Mauricio de la Serna

Mauricio de la Serna (26 November 1902 – 20 March 1986) was a Mexican film director, screenwriter, and producer.

Mauricio de la Serna
Born(1902-11-26)26 November 1902
Died20 March 1986(1986-03-20) (aged 83)
Mexico City, Mexico
NationalityMexican
OccupationFilm director, screenwriter and producer
Years active1938–1979 (film)

BiographyEdit

De la Serna studied architecture, a profession he abandoned in 1938 to join the film industry as producer of the film Refugiados en Madrid ("Refugees in Madrid") by Alejandro Galindo (who was his friend and brother-in-law), a film in which de la Serna also wrote the story.[1] De la Serna would continue working as a producer during the 1940s, not resuming his activity writing stories until 1950 with the film La edad peligrosa ("The Dangerous Age") by José Díaz Morales.[1]

He headed the production company Films Mundiales and participated in the founding of Estudios Churubusco in 1944, along with Emilio Azcárraga Vidaurreta, Jesús Grovas, Juan Bustillo Oro, Miguel Zacarías and Fernando de Fuentes.[1]

In 1951 he wrote his first script, Stolen Paradise, directed by Julio Bracho. In 1953, Luis Buñuel directed Illusion Travels by Streetcar, based on an argument by de la Serna and adapted by Buñuel, José Revueltas, Juan de la Cabada and Luis Alcoriza.[1][2][3]

In 1955 he retired from production with the films La Desconocida ("The Unknown") and La rival ("The Rival"), both by Chano Urueta, and the same year he debuted as director-screenwriter with the film Caras nuevas ("New Faces"). From then on, he performed this double work in various films, continuing in the first half of the following decade.[1]

He joined the General Society of Writers of Mexico (SOGEM) on November 30, 1967. Throughout his career, de la Serna was an active member of the directors' section of the Union of Workers in Film Production (STPC), but he also directed some films for the Motion Picture Industry Workers Union (STIC).[1]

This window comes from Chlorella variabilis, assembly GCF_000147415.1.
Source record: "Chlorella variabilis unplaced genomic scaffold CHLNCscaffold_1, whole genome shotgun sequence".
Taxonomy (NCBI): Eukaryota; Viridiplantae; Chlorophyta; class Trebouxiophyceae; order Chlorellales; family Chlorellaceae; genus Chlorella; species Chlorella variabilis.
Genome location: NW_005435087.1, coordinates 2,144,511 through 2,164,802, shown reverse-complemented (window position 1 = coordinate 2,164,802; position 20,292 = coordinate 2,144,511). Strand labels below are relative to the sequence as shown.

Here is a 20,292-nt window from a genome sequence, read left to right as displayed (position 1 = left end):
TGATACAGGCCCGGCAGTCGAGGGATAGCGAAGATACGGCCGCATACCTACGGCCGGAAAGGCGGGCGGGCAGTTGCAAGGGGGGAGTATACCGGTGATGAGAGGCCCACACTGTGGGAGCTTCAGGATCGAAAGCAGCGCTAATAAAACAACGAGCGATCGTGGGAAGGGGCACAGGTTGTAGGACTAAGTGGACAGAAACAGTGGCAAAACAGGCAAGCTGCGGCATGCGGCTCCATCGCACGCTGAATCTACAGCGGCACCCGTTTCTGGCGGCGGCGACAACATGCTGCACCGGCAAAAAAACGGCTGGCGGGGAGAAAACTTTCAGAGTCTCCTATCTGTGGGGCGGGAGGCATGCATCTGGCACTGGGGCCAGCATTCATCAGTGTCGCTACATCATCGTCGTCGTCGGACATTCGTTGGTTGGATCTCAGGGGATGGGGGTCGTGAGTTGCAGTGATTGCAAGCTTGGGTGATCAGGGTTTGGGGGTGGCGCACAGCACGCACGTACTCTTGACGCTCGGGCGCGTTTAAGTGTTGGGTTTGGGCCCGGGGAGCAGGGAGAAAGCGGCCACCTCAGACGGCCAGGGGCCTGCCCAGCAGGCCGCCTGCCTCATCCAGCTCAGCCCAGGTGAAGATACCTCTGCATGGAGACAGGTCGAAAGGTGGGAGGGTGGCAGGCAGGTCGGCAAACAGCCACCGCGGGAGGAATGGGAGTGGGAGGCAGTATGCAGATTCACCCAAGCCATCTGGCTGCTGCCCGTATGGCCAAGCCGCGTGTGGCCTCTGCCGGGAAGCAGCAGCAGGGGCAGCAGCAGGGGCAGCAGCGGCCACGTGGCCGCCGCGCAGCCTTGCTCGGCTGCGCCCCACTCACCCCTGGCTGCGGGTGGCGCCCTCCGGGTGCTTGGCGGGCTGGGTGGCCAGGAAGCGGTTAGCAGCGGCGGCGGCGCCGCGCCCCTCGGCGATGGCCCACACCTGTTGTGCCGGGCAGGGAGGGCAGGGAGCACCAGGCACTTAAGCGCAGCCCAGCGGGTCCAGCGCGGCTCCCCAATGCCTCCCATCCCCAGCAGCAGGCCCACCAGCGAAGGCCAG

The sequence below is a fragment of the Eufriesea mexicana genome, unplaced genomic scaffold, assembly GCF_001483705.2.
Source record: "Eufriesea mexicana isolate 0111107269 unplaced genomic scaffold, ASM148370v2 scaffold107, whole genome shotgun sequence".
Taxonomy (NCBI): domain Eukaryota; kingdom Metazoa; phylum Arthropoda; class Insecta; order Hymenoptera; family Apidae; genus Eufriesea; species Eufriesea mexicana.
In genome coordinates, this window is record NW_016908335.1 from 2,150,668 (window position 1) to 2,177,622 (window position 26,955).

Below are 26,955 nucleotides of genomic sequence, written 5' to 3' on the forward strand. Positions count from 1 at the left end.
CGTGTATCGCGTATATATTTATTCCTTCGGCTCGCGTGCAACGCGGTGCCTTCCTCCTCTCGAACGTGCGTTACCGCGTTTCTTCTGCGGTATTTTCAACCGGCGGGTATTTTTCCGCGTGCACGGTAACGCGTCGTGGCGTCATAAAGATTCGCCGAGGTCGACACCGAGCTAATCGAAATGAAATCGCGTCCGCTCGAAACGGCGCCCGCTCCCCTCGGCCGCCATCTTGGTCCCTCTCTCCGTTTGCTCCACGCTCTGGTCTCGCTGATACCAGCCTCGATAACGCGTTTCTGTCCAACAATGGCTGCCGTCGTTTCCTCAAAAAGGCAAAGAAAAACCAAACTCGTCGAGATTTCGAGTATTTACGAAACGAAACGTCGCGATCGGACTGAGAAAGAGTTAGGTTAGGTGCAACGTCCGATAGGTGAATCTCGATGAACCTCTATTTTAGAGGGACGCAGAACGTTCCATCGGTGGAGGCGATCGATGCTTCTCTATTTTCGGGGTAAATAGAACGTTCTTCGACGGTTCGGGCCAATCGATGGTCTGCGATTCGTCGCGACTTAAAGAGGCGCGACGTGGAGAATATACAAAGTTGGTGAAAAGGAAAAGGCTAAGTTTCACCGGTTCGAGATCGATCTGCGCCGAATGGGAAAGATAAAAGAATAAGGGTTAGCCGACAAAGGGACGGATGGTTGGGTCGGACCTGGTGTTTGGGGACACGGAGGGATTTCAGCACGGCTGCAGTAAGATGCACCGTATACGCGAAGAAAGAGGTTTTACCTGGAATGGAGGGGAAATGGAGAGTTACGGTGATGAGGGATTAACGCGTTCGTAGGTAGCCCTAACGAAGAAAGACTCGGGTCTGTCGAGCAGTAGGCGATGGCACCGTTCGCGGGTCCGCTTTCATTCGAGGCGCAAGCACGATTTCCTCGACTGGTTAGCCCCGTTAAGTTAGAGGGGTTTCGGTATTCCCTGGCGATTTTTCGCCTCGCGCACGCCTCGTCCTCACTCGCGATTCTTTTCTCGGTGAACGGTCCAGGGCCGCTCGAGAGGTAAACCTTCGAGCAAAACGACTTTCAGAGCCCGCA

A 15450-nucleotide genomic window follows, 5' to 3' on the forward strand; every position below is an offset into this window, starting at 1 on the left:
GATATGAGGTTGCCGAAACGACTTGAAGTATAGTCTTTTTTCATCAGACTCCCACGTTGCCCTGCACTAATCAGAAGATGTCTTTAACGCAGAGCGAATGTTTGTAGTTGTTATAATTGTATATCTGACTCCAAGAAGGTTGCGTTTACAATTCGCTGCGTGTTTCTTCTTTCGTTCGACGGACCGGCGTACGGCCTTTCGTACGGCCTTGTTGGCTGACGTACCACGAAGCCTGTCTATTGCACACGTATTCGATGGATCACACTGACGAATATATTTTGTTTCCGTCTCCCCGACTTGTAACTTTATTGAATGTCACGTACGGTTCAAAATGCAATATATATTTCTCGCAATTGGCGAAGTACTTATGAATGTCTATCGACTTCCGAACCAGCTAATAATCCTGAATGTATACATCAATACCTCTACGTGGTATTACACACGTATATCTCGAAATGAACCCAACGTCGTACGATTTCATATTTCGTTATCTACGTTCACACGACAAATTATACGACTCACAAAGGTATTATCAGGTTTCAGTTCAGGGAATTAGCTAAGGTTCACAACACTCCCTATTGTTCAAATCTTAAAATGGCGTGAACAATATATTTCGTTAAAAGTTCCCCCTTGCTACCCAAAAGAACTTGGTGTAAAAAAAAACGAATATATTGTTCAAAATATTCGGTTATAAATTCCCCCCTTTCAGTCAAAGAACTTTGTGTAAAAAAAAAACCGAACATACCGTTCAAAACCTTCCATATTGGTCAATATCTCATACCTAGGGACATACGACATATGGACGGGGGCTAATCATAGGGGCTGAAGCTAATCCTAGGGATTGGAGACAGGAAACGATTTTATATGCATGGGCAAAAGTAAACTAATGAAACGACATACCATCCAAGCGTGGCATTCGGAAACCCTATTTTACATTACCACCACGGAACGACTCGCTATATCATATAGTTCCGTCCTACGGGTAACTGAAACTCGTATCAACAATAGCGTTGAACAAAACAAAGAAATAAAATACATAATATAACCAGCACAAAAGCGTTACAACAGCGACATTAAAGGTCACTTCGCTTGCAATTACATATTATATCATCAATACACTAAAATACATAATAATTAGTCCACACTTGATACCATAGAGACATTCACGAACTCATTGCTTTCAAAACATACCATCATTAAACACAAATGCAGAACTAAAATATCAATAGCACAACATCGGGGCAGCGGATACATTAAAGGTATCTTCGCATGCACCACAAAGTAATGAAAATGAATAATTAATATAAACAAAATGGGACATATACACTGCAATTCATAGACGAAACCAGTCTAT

In the 1970s, de la Serna retired from the film industry and began working for television. In this medium, he held administrative positions on Canal 13, where he was in charge of acquiring foreign programs, and on Canal 11, where he established a cycle dedicated to showing Mexican films. In 1973 he provided his services for Televisa as coordinator of Post Production, Distribution and Exhibition of Televicine, where he remained until 1978. In addition, he alternately taught film direction at the Iberoamericana University and the University of Anáhuac.[1]

With the production company Televicine, de la Serna briefly returned as director in 1979 with Nora la rebelde. De la Serna stated regarding his return to the film industry that "if I had not directed before, it was because the pornography and churrismo were bursting me",[1] alluding to the then prevailing Mexican sex comedy genre.

Selected filmographyEdit

ReferencesEdit

  1. ^ a b c d e f g h "SERNA Espinosa de los Monteros, Mauricio de la". Escritores del Cine Mexicano (in Spanish). National Autonomous University of Mexico.
  2. ^ Pollarolo 2019, p. 73.
  3. ^ Martínez Assad 2013, p. 113.
  4. ^ Aviña 2007, p. 153.
  5. ^ León Frías 2019, p. 400.

BibliographyEdit

External linksEdit